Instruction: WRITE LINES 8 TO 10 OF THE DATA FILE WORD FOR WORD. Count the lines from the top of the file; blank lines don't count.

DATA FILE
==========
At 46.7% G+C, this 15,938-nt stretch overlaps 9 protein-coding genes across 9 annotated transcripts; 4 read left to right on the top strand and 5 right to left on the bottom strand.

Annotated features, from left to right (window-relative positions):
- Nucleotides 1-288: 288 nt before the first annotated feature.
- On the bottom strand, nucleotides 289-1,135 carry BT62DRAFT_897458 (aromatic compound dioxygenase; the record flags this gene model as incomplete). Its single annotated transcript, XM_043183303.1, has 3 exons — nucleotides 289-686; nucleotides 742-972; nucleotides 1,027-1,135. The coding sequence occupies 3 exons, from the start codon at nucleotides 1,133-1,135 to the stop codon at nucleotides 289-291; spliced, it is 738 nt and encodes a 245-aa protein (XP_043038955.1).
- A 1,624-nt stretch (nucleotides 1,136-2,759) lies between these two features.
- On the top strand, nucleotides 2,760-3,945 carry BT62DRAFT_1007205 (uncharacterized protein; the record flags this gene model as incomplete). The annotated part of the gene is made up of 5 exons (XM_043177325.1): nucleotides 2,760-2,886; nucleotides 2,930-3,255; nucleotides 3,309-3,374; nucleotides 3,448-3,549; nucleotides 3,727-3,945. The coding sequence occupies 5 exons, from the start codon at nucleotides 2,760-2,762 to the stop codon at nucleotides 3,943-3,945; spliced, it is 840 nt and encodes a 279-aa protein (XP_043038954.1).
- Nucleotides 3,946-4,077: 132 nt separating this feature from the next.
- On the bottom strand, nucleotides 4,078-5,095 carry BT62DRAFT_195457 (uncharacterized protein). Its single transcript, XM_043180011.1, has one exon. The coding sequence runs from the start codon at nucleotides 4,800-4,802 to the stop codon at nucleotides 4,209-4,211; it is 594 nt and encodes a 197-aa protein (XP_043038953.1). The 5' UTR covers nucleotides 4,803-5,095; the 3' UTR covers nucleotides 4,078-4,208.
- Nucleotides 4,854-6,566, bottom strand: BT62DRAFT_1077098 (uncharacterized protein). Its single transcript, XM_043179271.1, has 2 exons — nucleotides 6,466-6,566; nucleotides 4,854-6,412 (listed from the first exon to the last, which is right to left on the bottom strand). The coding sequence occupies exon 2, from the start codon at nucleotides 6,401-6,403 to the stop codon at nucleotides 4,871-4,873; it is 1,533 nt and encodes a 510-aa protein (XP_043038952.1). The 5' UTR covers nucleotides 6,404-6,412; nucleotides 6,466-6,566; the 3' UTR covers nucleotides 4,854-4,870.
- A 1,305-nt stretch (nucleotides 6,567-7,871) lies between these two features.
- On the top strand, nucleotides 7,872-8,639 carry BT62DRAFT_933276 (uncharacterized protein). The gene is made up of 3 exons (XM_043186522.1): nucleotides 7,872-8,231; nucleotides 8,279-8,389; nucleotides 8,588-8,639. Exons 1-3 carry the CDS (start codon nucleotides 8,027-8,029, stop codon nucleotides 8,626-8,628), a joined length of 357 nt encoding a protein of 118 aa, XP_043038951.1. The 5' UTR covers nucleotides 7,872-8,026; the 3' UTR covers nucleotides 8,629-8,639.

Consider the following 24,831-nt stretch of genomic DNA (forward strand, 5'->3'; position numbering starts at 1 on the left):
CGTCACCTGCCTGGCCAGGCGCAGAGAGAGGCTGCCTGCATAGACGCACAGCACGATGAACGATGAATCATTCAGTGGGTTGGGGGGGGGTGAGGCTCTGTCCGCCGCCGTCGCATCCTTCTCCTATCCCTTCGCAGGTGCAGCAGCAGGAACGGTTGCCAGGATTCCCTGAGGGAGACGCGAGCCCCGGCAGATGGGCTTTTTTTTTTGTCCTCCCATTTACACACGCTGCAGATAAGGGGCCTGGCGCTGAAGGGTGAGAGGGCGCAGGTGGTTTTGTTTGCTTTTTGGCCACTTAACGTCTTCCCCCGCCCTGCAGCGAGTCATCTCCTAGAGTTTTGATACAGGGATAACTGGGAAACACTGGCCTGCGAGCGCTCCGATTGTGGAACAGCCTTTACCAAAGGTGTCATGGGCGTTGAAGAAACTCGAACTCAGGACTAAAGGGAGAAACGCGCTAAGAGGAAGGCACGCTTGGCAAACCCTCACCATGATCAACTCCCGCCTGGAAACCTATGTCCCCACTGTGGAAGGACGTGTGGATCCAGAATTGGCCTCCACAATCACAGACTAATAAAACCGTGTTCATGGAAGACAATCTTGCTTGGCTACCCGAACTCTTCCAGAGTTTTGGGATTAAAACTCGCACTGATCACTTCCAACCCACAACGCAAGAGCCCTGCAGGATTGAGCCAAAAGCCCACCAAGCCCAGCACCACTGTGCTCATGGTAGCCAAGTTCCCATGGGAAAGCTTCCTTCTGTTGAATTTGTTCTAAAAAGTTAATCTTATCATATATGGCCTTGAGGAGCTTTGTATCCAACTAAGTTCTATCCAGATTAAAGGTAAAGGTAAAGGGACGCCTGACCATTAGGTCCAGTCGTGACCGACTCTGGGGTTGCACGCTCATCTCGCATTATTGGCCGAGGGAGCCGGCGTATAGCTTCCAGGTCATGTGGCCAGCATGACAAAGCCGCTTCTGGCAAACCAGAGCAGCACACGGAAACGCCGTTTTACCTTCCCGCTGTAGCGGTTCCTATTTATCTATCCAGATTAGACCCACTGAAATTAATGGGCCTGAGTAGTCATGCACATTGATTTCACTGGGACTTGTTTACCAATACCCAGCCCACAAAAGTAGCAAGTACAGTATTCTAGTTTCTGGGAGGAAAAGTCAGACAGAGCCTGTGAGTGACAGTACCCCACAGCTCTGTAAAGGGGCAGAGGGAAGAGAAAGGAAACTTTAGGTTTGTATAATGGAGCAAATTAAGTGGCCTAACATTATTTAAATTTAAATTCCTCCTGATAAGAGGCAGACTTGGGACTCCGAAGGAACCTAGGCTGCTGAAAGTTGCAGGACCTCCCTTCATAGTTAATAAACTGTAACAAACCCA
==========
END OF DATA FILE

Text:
- On the bottom strand, nucleotides 4,078-5,095 carry BT62DRAFT_195457 (uncharacterized protein). Its single transcript, XM_043180011.1, has one exon. The coding sequence runs from the start codon at nucleotides 4,800-4,802 to the stop codon at nucleotides 4,209-4,211; it is 594 nt and encodes a 197-aa protein (XP_043038953.1). The 5' UTR covers nucleotides 4,803-5,095; the 3' UTR covers nucleotides 4,078-4,208.
- Nucleotides 4,854-6,566, bottom strand: BT62DRAFT_1077098 (uncharacterized protein). Its single transcript, XM_043179271.1, has 2 exons — nucleotides 6,466-6,566; nucleotides 4,854-6,412 (listed from the first exon to the last, which is right to left on the bottom strand). The coding sequence occupies exon 2, from the start codon at nucleotides 6,401-6,403 to the stop codon at nucleotides 4,871-4,873; it is 1,533 nt and encodes a 510-aa protein (XP_043038952.1). The 5' UTR covers nucleotides 6,404-6,412; nucleotides 6,466-6,566; the 3' UTR covers nucleotides 4,854-4,870.
- A 1,305-nt stretch (nucleotides 6,567-7,871) lies between these two features.